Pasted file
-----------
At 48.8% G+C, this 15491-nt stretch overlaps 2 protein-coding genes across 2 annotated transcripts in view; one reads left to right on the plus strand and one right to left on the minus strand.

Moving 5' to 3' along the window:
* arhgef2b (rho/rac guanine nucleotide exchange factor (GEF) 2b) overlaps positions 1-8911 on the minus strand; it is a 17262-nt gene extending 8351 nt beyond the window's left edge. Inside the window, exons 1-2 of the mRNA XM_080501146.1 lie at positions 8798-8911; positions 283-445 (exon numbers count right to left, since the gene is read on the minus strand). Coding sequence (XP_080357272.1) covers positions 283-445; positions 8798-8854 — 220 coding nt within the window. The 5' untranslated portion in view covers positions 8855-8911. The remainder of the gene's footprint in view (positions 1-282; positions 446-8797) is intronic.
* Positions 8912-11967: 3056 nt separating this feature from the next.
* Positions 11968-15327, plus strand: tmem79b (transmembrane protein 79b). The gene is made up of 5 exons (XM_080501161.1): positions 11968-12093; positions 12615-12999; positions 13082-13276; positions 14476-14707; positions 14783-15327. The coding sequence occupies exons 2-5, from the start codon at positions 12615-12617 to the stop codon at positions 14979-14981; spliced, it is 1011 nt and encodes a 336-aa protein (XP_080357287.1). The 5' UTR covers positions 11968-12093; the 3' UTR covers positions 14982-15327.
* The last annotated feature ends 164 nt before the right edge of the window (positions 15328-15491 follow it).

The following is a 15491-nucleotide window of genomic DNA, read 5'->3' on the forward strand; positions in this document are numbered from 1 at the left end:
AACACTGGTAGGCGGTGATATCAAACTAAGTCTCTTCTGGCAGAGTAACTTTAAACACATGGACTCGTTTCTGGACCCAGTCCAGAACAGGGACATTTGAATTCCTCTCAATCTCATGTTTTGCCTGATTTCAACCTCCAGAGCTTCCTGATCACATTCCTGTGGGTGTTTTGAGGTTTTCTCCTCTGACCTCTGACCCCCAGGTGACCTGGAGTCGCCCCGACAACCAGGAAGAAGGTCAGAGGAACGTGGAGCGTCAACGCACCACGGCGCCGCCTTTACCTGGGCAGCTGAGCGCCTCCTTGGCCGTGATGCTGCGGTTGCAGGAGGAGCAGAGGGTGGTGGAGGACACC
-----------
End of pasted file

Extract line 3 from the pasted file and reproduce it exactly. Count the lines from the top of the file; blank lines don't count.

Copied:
* arhgef2b (rho/rac guanine nucleotide exchange factor (GEF) 2b) overlaps positions 1-8911 on the minus strand; it is a 17262-nt gene extending 8351 nt beyond the window's left edge. Inside the window, exons 1-2 of the mRNA XM_080501146.1 lie at positions 8798-8911; positions 283-445 (exon numbers count right to left, since the gene is read on the minus strand). Coding sequence (XP_080357272.1) covers positions 283-445; positions 8798-8854 — 220 coding nt within the window. The 5' untranslated portion in view covers positions 8855-8911. The remainder of the gene's footprint in view (positions 1-282; positions 446-8797) is intronic.